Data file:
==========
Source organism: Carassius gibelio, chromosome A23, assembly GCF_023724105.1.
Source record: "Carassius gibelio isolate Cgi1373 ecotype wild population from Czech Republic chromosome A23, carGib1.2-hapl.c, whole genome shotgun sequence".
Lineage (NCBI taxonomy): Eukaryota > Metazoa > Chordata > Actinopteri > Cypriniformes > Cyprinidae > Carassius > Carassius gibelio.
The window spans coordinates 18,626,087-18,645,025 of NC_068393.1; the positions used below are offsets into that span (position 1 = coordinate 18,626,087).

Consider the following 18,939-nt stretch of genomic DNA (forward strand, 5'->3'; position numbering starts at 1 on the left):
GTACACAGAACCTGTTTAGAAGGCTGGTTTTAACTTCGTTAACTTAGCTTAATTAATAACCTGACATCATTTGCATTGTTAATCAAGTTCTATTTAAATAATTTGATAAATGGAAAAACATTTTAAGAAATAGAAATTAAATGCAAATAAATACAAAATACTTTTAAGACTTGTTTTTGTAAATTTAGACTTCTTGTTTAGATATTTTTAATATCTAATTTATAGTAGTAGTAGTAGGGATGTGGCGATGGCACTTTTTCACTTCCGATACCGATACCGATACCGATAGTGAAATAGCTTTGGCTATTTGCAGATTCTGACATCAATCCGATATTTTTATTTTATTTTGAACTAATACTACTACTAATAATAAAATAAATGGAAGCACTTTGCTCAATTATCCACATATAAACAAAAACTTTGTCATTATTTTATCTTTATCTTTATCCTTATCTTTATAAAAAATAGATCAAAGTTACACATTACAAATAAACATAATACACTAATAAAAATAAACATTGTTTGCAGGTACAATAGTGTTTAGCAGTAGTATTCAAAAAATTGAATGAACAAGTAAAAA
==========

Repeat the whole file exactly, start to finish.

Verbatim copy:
Source organism: Carassius gibelio, chromosome A23, assembly GCF_023724105.1.
Source record: "Carassius gibelio isolate Cgi1373 ecotype wild population from Czech Republic chromosome A23, carGib1.2-hapl.c, whole genome shotgun sequence".
Lineage (NCBI taxonomy): Eukaryota > Metazoa > Chordata > Actinopteri > Cypriniformes > Cyprinidae > Carassius > Carassius gibelio.
The window spans coordinates 18,626,087-18,645,025 of NC_068393.1; the positions used below are offsets into that span (position 1 = coordinate 18,626,087).

Consider the following 18,939-nt stretch of genomic DNA (forward strand, 5'->3'; position numbering starts at 1 on the left):
GTACACAGAACCTGTTTAGAAGGCTGGTTTTAACTTCGTTAACTTAGCTTAATTAATAACCTGACATCATTTGCATTGTTAATCAAGTTCTATTTAAATAATTTGATAAATGGAAAAACATTTTAAGAAATAGAAATTAAATGCAAATAAATACAAAATACTTTTAAGACTTGTTTTTGTAAATTTAGACTTCTTGTTTAGATATTTTTAATATCTAATTTATAGTAGTAGTAGTAGGGATGTGGCGATGGCACTTTTTCACTTCCGATACCGATACCGATACCGATAGTGAAATAGCTTTGGCTATTTGCAGATTCTGACATCAATCCGATATTTTTATTTTATTTTGAACTAATACTACTACTAATAATAAAATAAATGGAAGCACTTTGCTCAATTATCCACATATAAACAAAAACTTTGTCATTATTTTATCTTTATCTTTATCCTTATCTTTATAAAAAATAGATCAAAGTTACACATTACAAATAAACATAATACACTAATAAAAATAAACATTGTTTGCAGGTACAATAGTGTTTAGCAGTAGTATTCAAAAAATTGAATGAACAAGTAAAAA